SELECTIVITY comes as a surprise to many — selectivity
that increases as applications soar. “The combination of excellence
and affordability is a very powerful draw for our students,”
says Lifka. Two decades ago, 8,814 students applied and 63 percent
were admitted; 10 years ago, 24,986 applied and 46 percent gained
admission; in 2003, 44,971 applied and 23 percent were admitted.
UCLA’s numbers have become comparable to those of the nation’s
most elite universities.
of UCLA’s own faculty members find the heightened selectivity
to be a sticking point — especially when their own children
are unable to gain admission.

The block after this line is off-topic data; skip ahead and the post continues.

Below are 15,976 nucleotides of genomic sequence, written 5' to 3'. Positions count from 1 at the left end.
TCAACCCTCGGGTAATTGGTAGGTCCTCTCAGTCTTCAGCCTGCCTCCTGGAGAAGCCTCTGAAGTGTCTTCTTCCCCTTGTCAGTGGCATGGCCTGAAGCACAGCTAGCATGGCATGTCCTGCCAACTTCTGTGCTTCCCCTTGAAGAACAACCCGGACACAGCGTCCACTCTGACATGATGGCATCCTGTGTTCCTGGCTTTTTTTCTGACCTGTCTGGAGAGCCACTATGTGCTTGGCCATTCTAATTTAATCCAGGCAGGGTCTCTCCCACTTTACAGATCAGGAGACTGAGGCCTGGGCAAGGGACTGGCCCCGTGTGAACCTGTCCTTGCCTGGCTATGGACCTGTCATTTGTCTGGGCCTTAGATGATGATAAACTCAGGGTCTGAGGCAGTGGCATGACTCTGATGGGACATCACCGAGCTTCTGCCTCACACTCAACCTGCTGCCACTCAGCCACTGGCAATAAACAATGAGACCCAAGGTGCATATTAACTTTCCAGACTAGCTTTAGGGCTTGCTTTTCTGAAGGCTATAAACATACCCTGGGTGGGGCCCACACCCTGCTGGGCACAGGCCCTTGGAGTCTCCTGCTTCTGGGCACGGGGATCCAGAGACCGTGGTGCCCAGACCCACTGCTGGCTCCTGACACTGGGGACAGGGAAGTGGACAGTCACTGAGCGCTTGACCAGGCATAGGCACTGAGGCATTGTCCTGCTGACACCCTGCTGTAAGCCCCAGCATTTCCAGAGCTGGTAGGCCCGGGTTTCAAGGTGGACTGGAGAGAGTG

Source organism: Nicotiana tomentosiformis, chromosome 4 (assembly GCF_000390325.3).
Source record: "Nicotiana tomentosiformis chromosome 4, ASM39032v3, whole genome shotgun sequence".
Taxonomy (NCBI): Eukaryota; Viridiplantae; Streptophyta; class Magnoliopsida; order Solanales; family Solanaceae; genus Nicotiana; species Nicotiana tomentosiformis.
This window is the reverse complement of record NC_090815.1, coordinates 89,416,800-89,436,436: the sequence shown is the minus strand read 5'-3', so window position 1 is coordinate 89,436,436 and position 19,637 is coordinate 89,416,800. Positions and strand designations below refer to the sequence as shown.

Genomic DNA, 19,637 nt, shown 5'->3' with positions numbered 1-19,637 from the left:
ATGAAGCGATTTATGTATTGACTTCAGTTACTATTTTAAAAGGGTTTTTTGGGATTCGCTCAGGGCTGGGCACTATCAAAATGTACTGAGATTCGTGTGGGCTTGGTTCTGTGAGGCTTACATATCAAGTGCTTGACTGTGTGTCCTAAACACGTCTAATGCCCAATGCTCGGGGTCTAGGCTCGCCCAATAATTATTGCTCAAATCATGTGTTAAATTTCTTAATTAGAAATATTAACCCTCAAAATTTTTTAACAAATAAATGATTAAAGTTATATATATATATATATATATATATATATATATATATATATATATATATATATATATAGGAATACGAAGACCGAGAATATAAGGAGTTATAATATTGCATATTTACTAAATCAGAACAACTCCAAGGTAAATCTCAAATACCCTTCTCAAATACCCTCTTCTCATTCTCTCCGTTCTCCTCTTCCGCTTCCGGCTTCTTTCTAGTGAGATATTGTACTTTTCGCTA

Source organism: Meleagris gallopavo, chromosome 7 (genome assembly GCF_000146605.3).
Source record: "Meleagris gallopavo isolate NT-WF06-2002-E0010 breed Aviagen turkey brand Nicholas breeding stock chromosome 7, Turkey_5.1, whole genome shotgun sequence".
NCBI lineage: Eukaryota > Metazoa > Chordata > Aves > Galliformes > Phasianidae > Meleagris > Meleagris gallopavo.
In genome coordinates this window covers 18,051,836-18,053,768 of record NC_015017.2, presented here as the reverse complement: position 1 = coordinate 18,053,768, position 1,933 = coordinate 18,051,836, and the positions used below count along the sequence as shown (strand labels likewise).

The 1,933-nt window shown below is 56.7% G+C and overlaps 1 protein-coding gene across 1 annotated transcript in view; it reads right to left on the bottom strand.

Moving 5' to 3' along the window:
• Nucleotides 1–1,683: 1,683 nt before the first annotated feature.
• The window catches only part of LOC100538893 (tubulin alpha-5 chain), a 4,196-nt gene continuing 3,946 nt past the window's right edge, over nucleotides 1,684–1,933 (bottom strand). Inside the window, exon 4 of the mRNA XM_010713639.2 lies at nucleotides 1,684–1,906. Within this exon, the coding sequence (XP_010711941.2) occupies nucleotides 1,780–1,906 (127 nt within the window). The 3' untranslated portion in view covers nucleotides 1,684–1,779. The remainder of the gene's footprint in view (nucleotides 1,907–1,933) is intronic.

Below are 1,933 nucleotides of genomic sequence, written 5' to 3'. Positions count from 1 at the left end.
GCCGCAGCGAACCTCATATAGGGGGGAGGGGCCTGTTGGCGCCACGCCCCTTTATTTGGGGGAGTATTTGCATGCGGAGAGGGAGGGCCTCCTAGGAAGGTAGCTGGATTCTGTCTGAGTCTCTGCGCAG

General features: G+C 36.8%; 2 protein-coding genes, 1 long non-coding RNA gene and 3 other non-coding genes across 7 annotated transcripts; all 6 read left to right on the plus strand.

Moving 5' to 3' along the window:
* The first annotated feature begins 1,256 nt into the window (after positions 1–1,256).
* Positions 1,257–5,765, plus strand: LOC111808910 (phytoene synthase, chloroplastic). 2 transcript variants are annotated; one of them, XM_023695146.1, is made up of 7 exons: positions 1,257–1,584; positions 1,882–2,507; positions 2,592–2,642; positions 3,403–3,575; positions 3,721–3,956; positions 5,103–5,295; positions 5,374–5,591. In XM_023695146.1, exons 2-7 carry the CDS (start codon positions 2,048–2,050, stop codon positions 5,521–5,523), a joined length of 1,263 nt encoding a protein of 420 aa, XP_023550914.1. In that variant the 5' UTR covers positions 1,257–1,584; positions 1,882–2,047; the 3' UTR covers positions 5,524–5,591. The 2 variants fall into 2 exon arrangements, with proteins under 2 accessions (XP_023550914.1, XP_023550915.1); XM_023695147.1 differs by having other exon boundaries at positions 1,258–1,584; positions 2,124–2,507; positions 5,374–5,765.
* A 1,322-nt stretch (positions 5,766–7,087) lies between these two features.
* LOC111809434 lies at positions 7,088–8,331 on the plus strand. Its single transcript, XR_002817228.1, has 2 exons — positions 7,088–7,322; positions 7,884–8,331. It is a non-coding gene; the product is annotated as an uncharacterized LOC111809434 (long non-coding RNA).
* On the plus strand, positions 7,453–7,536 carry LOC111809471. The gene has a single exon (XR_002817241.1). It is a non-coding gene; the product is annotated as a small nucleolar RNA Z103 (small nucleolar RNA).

have to remember,” says Stolzenbach, “that in world
terms, the students who apply by and large are the top students
from across the entire state. They all look very good. At the school
where I used to teach [MIT], they called it ‘slicing the bologna.’
Because you’re taking this rarified group and then you are
slicing them even thinner.”
sticking point for some is the issue of “legacy” admissions
— or at UC, the lack thereof. Many private schools have wiggle
room within their admissions policies to admit the offspring of
alumni. Last year at Yale, for instance, 16 percent of the 1,300
new students enrolled were legacies. To the dismay of some, there
is no such tradition in the UC. Says Peter Hayashida ’88,
assistant vice chancellor for external affairs, “Information
on parental status as an alumnus or donor is neither solicited through
the admissions process nor considered in making a decision on the
the written policy of the UC further states that “admissions
motivated by concern for financial, political or other such benefit
to the university” are expressly prohibited.